Unemployment and health could also affect self-employment performance. For example, those who were formerly unemployed often have lower human capital levels than those who did not experience an unemployment spell which could adversely affect their performance in self-employment. Health is likely to enhance performance. Although self-employed individuals are on average healthier than wage workers, within self-employment the formerly unemployed possibly suffer more from health problems (e.g., the unemployment spell may have resulted from physical or mental health problems or may have caused mental strain) than others. This makes it interesting to investigate the interplay between unemployment and health for performance in self-employment.

With respect to self-employment exit, health problems are an important cause for individuals to go out of the labor force and possibly also to exit self-employment. The formerly unemployed may also be at a greater risk to fail in self-employment (e.g., because they lack the necessary experience and skills). Thus, health and prior unemployment status may jointly be of great relevance for predicting exit from self-employment.

Relevant questions to consider in this research are:

  • To what extent does health form a barrier for entry into self-employment among the unemployed?
  • What macro-economic circumstances (such as unemployment benefit schemes) influence this relationship?
  • Do the formerly unemployed perform worse in self-employment due to health problems?
  • Which health conditions are associated with exit from self-employment (into unemployment)?
  • Are the unemployed at a larger risk to become unemployed again and what is the role of different health aspects in this?

Although the pressure to become self-employed may be stronger for the unemployed relative to wage workers, there is no clear encompassing view yet regarding the types of the unemployed, e.g., in terms of health characteristics, who are especially likely to actually become self-employed nor on the impact of prior unemployment status and health on performance and exit in self-employment. This study makes several important contributions to the literature. First, there is an extensive literature on determinants of self-employment entry, exit and performance, but so far little is known about the role of prior labor market status (i.e. unemployment, wage employment) for self-employment. This means a move away from studying entry and performance of self-employment in general to studying entrepreneurial career decisions and outcomes based on individual’s prior labor market statuses. Second, by considering different aspects of health and its relation to unemployment, our study also contributes to the scarce but growing stream of research on self-employment and health which suggests that substantial health differences exist between the self-employed and wage workers and that health is an important factor to consider for determinants and outcomes of self-employment.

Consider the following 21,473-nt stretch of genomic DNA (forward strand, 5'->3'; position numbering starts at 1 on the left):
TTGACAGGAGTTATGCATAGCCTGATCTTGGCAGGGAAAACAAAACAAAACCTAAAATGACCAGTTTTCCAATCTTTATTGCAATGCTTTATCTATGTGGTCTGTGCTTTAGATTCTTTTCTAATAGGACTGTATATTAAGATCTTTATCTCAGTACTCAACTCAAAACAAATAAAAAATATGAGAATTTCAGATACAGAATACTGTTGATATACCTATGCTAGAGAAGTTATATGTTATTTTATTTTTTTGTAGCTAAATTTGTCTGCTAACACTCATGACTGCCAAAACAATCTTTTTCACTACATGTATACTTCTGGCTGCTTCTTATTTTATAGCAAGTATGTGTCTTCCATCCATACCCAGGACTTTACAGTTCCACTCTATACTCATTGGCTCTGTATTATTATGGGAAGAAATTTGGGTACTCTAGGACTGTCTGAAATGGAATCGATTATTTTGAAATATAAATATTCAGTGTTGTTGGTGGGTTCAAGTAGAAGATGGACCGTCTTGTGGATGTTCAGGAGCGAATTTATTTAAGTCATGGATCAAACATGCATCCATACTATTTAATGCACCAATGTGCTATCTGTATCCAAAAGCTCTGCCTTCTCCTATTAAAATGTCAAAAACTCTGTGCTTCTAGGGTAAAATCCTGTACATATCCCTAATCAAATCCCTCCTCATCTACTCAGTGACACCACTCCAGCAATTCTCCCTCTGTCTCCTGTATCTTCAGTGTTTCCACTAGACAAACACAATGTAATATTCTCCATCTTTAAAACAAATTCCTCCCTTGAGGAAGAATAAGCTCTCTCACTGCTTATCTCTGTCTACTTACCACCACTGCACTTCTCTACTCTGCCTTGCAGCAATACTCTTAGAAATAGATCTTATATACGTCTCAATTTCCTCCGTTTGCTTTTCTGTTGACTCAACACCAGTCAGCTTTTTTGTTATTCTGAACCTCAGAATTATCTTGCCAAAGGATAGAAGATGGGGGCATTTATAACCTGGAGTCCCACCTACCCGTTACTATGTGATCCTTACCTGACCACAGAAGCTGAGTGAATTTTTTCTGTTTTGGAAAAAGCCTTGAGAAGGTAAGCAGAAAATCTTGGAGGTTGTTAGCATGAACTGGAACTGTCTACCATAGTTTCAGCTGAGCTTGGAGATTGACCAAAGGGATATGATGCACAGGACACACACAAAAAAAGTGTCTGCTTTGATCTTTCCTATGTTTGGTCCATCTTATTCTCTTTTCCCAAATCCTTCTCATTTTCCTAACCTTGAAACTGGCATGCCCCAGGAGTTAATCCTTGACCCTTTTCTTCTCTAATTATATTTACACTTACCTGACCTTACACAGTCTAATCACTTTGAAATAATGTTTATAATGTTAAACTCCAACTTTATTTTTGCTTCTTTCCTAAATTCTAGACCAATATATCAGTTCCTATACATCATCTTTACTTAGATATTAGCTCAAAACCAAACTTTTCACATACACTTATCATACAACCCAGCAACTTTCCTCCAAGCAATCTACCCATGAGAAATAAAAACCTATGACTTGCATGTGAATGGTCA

Supervisory Team

Roy Thurik
Professor of Economics and Entrepreneurship
  • Promotor
Jolanda Hessels
Associate Professor of Economics and Entrepreneurship
  • Daily Supervisor